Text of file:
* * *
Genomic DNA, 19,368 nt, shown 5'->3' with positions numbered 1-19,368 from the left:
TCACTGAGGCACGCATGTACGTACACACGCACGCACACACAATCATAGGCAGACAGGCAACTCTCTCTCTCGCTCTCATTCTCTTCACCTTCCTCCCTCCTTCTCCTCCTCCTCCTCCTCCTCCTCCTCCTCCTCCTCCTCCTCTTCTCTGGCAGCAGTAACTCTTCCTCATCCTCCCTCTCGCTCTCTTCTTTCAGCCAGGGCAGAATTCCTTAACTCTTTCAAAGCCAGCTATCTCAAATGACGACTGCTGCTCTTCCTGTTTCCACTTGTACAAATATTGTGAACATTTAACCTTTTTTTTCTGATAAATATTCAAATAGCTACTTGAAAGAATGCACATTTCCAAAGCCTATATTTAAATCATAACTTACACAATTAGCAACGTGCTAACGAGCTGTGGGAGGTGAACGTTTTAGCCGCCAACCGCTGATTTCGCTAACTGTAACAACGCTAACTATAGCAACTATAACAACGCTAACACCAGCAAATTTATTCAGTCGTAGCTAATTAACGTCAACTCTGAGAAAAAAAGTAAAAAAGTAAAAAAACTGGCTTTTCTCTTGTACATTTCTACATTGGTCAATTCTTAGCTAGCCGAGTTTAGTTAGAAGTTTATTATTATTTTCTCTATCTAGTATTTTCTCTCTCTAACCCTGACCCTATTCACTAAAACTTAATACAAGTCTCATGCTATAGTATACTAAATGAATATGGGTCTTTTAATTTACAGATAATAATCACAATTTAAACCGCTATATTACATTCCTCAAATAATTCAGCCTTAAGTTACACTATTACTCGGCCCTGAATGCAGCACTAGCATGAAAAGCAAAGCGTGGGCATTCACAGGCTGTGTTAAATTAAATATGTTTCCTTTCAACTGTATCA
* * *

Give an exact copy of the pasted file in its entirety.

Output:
Genomic DNA, 19,368 nt, shown 5'->3' with positions numbered 1-19,368 from the left:
TCACTGAGGCACGCATGTACGTACACACGCACGCACACACAATCATAGGCAGACAGGCAACTCTCTCTCTCGCTCTCATTCTCTTCACCTTCCTCCCTCCTTCTCCTCCTCCTCCTCCTCCTCCTCCTCCTCCTCCTCCTCCTCTTCTCTGGCAGCAGTAACTCTTCCTCATCCTCCCTCTCGCTCTCTTCTTTCAGCCAGGGCAGAATTCCTTAACTCTTTCAAAGCCAGCTATCTCAAATGACGACTGCTGCTCTTCCTGTTTCCACTTGTACAAATATTGTGAACATTTAACCTTTTTTTTCTGATAAATATTCAAATAGCTACTTGAAAGAATGCACATTTCCAAAGCCTATATTTAAATCATAACTTACACAATTAGCAACGTGCTAACGAGCTGTGGGAGGTGAACGTTTTAGCCGCCAACCGCTGATTTCGCTAACTGTAACAACGCTAACTATAGCAACTATAACAACGCTAACACCAGCAAATTTATTCAGTCGTAGCTAATTAACGTCAACTCTGAGAAAAAAAGTAAAAAAGTAAAAAAACTGGCTTTTCTCTTGTACATTTCTACATTGGTCAATTCTTAGCTAGCCGAGTTTAGTTAGAAGTTTATTATTATTTTCTCTATCTAGTATTTTCTCTCTCTAACCCTGACCCTATTCACTAAAACTTAATACAAGTCTCATGCTATAGTATACTAAATGAATATGGGTCTTTTAATTTACAGATAATAATCACAATTTAAACCGCTATATTACATTCCTCAAATAATTCAGCCTTAAGTTACACTATTACTCGGCCCTGAATGCAGCACTAGCATGAAAAGCAAAGCGTGGGCATTCACAGGCTGTGTTAAATTAAATATGTTTCCTTTCAACTGTATCA